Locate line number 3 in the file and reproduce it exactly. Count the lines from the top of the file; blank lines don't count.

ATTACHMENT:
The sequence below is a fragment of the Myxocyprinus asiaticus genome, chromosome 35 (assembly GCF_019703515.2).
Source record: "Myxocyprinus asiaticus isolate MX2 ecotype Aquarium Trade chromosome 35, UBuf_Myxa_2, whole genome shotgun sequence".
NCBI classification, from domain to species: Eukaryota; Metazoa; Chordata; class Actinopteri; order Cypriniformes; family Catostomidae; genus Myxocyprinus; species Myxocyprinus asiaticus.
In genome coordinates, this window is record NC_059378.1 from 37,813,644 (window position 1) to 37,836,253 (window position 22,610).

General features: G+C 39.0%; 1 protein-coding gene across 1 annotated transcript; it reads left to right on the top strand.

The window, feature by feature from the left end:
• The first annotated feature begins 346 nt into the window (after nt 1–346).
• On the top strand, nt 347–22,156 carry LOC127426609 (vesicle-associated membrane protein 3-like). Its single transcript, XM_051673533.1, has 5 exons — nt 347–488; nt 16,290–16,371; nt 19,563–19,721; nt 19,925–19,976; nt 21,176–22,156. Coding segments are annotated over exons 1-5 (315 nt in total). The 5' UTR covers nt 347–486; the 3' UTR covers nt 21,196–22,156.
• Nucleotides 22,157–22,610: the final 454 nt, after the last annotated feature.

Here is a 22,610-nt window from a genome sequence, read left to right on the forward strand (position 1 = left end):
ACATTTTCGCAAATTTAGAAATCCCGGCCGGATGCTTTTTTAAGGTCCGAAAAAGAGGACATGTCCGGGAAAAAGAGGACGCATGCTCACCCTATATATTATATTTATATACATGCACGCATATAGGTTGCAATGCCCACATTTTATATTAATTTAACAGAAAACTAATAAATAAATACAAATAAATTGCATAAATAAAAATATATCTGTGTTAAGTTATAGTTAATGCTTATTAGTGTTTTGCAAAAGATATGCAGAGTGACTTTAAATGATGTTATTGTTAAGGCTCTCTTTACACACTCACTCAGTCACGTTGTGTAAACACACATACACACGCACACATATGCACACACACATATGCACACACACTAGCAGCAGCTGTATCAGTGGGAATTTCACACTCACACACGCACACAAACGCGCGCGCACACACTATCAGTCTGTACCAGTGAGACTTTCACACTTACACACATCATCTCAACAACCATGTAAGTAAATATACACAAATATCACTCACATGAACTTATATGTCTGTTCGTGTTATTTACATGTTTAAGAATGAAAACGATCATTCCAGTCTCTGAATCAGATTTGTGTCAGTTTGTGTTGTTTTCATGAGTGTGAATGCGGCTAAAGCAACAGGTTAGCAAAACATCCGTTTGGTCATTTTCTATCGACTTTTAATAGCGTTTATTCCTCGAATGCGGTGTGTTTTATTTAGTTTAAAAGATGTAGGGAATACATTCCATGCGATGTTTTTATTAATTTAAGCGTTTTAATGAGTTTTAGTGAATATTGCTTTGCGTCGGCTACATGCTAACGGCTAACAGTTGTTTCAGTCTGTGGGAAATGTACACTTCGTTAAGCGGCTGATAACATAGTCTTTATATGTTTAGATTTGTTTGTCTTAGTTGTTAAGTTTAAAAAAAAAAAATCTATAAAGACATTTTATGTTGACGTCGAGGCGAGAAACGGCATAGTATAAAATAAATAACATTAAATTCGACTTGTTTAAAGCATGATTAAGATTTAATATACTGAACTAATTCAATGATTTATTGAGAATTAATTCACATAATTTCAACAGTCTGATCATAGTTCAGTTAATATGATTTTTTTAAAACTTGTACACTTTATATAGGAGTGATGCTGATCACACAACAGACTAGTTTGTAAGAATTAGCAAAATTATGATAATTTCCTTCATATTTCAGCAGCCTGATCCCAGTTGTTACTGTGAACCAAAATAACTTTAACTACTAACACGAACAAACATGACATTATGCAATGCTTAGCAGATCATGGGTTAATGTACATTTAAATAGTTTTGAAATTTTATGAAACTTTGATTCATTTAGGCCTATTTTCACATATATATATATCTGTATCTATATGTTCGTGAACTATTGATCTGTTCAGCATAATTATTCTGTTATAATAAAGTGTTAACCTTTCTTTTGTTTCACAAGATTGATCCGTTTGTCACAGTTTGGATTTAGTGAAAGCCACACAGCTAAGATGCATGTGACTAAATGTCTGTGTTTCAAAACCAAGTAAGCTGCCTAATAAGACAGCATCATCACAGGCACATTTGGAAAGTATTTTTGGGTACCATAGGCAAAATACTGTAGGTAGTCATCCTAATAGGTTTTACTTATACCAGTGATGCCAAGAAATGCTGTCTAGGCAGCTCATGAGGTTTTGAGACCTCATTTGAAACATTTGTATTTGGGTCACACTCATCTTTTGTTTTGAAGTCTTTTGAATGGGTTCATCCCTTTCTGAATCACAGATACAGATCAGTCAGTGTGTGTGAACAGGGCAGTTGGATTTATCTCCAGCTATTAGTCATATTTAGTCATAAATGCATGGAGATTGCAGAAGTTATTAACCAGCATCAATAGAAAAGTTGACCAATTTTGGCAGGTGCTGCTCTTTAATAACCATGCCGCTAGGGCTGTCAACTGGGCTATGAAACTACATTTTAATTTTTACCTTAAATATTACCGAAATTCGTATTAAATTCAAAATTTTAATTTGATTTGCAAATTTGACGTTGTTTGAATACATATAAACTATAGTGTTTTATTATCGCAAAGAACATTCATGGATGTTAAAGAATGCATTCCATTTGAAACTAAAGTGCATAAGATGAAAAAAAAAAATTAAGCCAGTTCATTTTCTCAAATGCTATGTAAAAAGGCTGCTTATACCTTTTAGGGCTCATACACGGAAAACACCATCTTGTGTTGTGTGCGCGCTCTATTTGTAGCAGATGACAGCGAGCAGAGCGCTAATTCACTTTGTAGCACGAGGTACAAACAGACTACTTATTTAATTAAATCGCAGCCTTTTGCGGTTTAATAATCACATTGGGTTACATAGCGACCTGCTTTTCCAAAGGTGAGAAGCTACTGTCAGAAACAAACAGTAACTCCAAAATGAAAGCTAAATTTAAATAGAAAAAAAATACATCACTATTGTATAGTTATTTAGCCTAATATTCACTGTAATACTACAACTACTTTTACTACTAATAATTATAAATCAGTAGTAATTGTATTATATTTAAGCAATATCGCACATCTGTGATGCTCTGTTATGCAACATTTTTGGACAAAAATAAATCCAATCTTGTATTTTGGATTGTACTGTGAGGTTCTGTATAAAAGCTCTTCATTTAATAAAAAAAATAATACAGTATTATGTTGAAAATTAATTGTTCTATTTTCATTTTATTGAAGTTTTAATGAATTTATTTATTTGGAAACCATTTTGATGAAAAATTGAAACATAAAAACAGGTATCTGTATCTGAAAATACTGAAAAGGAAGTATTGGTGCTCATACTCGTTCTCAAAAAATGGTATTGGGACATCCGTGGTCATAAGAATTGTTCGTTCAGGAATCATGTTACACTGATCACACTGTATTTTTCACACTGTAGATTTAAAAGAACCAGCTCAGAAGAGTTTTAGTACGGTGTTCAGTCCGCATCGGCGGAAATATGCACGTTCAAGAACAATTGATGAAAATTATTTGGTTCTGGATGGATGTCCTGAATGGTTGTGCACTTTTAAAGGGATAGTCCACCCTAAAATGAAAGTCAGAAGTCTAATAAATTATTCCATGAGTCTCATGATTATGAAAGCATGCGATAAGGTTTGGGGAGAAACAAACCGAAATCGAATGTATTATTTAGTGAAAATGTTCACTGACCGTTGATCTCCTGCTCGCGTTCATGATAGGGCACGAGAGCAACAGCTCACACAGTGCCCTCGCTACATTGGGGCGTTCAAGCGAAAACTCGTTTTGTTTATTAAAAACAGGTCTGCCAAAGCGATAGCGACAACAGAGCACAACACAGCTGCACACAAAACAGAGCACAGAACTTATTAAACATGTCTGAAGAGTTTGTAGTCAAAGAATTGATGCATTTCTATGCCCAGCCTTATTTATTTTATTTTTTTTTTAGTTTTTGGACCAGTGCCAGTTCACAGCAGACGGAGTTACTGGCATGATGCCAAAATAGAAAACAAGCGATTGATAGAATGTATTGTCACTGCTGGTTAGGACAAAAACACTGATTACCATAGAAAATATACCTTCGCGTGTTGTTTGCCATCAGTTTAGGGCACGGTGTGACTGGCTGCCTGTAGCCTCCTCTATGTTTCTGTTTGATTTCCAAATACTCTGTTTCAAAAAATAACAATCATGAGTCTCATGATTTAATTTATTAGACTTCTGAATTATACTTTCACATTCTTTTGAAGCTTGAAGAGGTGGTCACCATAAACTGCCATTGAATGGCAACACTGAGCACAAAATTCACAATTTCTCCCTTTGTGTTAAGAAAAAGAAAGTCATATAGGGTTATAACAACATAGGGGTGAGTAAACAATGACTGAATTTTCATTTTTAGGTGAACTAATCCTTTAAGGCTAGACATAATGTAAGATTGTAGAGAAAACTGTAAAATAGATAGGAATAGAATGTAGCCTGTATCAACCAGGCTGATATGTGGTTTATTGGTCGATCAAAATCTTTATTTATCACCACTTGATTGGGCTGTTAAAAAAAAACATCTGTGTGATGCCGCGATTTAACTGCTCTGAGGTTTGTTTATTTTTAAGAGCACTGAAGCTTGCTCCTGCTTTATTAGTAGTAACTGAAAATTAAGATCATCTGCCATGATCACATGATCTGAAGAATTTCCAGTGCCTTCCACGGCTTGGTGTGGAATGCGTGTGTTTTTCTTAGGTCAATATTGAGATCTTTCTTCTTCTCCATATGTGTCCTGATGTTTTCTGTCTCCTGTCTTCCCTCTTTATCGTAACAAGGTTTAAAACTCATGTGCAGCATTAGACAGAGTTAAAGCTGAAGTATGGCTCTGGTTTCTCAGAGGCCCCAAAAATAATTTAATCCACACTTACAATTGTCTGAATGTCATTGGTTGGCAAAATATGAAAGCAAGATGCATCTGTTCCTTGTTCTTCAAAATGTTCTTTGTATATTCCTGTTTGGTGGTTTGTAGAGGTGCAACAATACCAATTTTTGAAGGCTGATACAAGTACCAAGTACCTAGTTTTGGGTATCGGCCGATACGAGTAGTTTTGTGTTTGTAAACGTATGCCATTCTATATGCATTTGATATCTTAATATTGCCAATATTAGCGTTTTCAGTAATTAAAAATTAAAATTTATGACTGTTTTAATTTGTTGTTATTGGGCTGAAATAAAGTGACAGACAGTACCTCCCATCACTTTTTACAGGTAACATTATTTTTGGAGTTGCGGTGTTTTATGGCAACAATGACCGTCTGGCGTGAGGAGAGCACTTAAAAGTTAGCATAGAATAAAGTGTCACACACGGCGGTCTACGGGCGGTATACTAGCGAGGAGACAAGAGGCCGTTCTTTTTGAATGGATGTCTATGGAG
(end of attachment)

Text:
NCBI classification, from domain to species: Eukaryota; Metazoa; Chordata; class Actinopteri; order Cypriniformes; family Catostomidae; genus Myxocyprinus; species Myxocyprinus asiaticus.